If you’re like me, your nontechnical friends probably ask you a lot of stupid questions. Questions like, “Hey, do you think I should get a Web page?” And you have to go through the whole drill of explaining what the Web is all about, how much it costs to create a site, and what you can expect to get back in return for your investment.
The saddest stories come from those nontechnical friends who announce, “Hey, I’m on the Web!” You say, “Oh, really?” And then you find out they’ve spent over $1,000 to get a page designed and set up, and they’re paying a fat monthly bill for hosting and maintenance.
In November 1999, I wrote that we in IT have a duty to protect our friends and neighbors from “free computer” scams. I know I’m not going to win any friends in the Web design and hosting corner of the IT world with this column, but I’m writing to say that we should also help our friends and business associates resist the temptation to throw away good money on a Web site that isn’t going to do them a bit of good.
Lawnmowers on the Web? Puh-leeze
I was discussing this subject with my colleague Eddie Tolle, TechRepublic’s product manager for subscription services. Eddie has a good friend who four years ago bought an established lawnmower sales and service business. This friend asked Eddie to build a Web site for his business.
“Who are your customers? Who comes into your store?” Eddie asked. The answer was “mostly men in their 40s, 50s, or 60s.” So Eddie said, “You don’t need no stinkin’ Web site.” And I agree.
It’s nearly impossible to justify a Web site for this kind of business. You have to ask yourself:
- How many of lawnmower-buying men in their 40s, 50s, or 60s have computers?
- How many of them are going to surf the Web to help make a purchasing decision?
- How many of them will actually find the Web site for this local small business?
Better places for business capital
Why was this small business owner even bothering to ask Eddie for help? Because he’d already been approached by several con men who were trying to sell him design and hosting services! He was feeling pressure to “keep up with the rest of the world” and get on the Web. Yet, the costs associated with keeping up were so high, this person sought out Eddie hoping for some cheap or even free help in getting a site up.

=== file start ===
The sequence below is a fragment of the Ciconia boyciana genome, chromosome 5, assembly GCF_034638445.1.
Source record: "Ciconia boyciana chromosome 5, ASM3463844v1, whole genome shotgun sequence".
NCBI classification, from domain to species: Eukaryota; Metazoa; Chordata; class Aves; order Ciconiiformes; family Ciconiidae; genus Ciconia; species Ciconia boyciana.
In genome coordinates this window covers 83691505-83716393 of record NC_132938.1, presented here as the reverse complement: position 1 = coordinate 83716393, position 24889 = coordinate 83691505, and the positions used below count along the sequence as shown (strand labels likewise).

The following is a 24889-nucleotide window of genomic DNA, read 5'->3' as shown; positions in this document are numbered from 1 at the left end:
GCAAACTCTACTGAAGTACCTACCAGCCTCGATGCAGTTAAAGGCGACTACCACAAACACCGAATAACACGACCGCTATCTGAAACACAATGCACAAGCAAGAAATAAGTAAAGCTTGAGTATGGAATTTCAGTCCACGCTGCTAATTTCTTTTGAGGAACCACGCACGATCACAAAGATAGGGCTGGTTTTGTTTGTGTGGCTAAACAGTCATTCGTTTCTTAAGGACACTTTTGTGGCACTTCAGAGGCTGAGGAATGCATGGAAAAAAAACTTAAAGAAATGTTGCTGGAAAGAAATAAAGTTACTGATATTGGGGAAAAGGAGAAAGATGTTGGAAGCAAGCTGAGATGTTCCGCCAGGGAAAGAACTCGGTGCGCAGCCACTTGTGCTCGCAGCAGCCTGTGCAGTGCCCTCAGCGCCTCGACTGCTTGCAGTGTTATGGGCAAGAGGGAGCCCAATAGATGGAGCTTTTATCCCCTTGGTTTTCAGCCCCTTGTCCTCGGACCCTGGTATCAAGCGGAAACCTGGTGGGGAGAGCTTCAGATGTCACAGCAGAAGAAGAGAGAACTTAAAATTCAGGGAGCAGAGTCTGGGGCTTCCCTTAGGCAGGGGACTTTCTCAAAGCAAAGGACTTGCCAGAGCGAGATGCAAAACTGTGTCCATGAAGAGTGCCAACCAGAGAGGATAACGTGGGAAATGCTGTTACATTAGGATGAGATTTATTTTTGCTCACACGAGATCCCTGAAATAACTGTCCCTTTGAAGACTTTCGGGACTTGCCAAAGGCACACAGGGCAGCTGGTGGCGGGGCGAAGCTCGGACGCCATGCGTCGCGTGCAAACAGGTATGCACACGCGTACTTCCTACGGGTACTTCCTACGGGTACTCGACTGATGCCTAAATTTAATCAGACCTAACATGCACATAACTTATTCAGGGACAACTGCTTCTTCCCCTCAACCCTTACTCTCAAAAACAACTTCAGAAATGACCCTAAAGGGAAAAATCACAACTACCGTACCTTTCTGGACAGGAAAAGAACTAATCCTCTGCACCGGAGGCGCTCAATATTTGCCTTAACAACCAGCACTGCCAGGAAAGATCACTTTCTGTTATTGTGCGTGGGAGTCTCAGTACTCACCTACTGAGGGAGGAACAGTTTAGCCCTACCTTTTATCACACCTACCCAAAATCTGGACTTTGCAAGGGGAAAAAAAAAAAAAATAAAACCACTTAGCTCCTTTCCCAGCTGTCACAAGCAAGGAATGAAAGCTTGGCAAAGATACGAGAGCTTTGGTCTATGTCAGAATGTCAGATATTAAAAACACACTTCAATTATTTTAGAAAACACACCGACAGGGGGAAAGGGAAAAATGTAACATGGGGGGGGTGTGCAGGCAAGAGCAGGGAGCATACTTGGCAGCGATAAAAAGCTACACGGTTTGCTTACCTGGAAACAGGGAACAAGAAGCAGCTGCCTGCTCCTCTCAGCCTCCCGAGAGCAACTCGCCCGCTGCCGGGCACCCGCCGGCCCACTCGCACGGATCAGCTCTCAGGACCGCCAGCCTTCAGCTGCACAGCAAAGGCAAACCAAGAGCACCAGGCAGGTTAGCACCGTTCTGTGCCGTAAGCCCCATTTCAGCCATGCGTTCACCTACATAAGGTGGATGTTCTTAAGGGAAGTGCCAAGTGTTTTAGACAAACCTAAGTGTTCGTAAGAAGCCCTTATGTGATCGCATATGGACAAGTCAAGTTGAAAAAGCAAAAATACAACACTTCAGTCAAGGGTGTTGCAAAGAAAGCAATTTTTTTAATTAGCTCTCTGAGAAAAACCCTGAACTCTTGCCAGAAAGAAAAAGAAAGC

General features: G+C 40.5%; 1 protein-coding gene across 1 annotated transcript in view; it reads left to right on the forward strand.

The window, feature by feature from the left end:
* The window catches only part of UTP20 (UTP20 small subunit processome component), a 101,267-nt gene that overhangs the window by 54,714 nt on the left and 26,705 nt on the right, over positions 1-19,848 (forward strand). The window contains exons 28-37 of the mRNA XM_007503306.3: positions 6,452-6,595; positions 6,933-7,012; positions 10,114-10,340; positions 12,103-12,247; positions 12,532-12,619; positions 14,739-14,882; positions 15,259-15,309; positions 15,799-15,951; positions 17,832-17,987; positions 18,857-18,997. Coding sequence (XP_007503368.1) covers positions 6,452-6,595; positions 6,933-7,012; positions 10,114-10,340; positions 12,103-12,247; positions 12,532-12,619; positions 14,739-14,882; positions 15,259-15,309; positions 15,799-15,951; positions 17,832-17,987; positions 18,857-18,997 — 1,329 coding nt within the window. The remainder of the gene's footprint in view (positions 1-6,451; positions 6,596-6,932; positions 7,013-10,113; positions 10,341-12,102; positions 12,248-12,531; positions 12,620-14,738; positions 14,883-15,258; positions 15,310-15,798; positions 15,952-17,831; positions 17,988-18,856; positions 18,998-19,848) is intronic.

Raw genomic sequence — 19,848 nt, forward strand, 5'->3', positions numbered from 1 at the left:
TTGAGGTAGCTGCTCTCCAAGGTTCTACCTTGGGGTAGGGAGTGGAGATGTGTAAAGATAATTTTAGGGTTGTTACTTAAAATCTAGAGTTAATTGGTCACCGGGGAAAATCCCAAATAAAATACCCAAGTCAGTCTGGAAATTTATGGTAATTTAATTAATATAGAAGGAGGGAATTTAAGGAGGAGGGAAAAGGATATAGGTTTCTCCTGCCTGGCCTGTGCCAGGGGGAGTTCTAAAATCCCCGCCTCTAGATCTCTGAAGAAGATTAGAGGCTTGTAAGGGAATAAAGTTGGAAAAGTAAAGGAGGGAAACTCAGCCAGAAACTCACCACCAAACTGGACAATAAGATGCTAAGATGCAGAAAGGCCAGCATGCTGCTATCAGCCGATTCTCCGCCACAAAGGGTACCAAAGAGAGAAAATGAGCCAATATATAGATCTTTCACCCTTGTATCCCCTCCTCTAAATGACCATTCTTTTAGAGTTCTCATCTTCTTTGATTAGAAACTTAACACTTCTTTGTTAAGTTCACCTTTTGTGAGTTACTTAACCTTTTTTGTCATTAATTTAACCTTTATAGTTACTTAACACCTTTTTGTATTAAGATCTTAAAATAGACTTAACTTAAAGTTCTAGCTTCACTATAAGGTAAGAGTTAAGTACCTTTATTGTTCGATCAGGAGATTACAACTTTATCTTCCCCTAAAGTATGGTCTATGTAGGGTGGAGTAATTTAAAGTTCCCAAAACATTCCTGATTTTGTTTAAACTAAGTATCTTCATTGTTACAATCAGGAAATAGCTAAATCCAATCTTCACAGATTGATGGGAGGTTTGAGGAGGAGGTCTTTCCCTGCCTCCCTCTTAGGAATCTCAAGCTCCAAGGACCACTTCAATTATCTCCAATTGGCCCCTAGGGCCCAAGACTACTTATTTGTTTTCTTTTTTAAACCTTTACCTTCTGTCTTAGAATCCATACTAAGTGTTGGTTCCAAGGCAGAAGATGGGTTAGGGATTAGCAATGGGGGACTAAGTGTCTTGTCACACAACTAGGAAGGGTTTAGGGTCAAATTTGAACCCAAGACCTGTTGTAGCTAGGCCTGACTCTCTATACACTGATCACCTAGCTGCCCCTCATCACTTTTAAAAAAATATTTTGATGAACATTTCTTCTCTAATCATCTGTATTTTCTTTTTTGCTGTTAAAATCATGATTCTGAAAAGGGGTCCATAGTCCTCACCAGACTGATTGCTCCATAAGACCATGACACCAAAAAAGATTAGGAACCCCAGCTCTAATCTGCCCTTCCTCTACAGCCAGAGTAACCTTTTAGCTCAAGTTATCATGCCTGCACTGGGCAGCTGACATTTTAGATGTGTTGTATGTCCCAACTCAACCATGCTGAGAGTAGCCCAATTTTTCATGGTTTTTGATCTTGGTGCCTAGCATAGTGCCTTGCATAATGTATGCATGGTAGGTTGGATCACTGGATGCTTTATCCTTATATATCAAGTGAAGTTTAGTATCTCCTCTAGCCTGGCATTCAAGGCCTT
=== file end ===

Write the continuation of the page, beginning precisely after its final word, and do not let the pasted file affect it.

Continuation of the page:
That’s the curse of being a “computer person.” Your nontechnical friends think you should be able to wave your magic wand and make them computer literate, deliver a perfectly debugged application, or create an e-commerce-enabled Web site.
Eddie actually came up with a pretty good idea. Since his friend was computer-literate enough to have an AOL account, Eddie suggested setting up a small brochure page on AOL, which offers drag-and-drop design tools for setting up the page and a modest amount of Web space—all included in the price of the monthly subscription.
That way, his friend could put a URL on his business card and feel good about having a “Web presence.” In addition, Eddie’s friend gets to save the setup and monthly maintenance fees and spend those funds on an advertising campaign that will actually help him sell lawnmowers and service—things like Yellow Pages, television, and print ads.
Do your nontechnical friends a favor. If their business would actually benefit from an e-commerce solution or a brochure page, help them. If not, teach them to avoid the con artists who promise the cyber-moon.
Each Tuesday, Jeff Davis tells it like he sees it from the trenches of the IT battle. And you can get his report from the frontlines delivered straight to your e-mail front door. Subscribe to Jeff’s View from Ground Zero TechMail, and you’ll get a bonus of Jeff’s picks for the best Web stuff—exclusively for our TechMail subscribers.